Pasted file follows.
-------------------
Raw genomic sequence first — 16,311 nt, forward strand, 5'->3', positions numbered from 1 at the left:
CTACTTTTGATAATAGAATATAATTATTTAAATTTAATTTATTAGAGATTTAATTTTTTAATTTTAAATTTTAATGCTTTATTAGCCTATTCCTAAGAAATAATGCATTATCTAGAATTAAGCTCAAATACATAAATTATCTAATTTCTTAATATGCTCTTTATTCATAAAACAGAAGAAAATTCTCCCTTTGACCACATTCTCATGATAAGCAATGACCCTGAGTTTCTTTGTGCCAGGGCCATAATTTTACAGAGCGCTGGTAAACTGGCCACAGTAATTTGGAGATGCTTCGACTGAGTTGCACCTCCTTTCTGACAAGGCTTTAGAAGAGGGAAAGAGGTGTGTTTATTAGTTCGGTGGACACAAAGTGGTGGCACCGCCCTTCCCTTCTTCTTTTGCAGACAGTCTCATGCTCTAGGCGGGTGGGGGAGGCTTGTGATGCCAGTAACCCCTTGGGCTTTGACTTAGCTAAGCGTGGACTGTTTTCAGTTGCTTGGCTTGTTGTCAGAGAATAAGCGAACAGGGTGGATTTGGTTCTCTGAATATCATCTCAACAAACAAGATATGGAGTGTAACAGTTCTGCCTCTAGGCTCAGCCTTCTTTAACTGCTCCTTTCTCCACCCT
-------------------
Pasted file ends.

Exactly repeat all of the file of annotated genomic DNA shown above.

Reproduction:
Raw genomic sequence first — 16,311 nt, forward strand, 5'->3', positions numbered from 1 at the left:
CTACTTTTGATAATAGAATATAATTATTTAAATTTAATTTATTAGAGATTTAATTTTTTAATTTTAAATTTTAATGCTTTATTAGCCTATTCCTAAGAAATAATGCATTATCTAGAATTAAGCTCAAATACATAAATTATCTAATTTCTTAATATGCTCTTTATTCATAAAACAGAAGAAAATTCTCCCTTTGACCACATTCTCATGATAAGCAATGACCCTGAGTTTCTTTGTGCCAGGGCCATAATTTTACAGAGCGCTGGTAAACTGGCCACAGTAATTTGGAGATGCTTCGACTGAGTTGCACCTCCTTTCTGACAAGGCTTTAGAAGAGGGAAAGAGGTGTGTTTATTAGTTCGGTGGACACAAAGTGGTGGCACCGCCCTTCCCTTCTTCTTTTGCAGACAGTCTCATGCTCTAGGCGGGTGGGGGAGGCTTGTGATGCCAGTAACCCCTTGGGCTTTGACTTAGCTAAGCGTGGACTGTTTTCAGTTGCTTGGCTTGTTGTCAGAGAATAAGCGAACAGGGTGGATTTGGTTCTCTGAATATCATCTCAACAAACAAGATATGGAGTGTAACAGTTCTGCCTCTAGGCTCAGCCTTCTTTAACTGCTCCTTTCTCCACCCT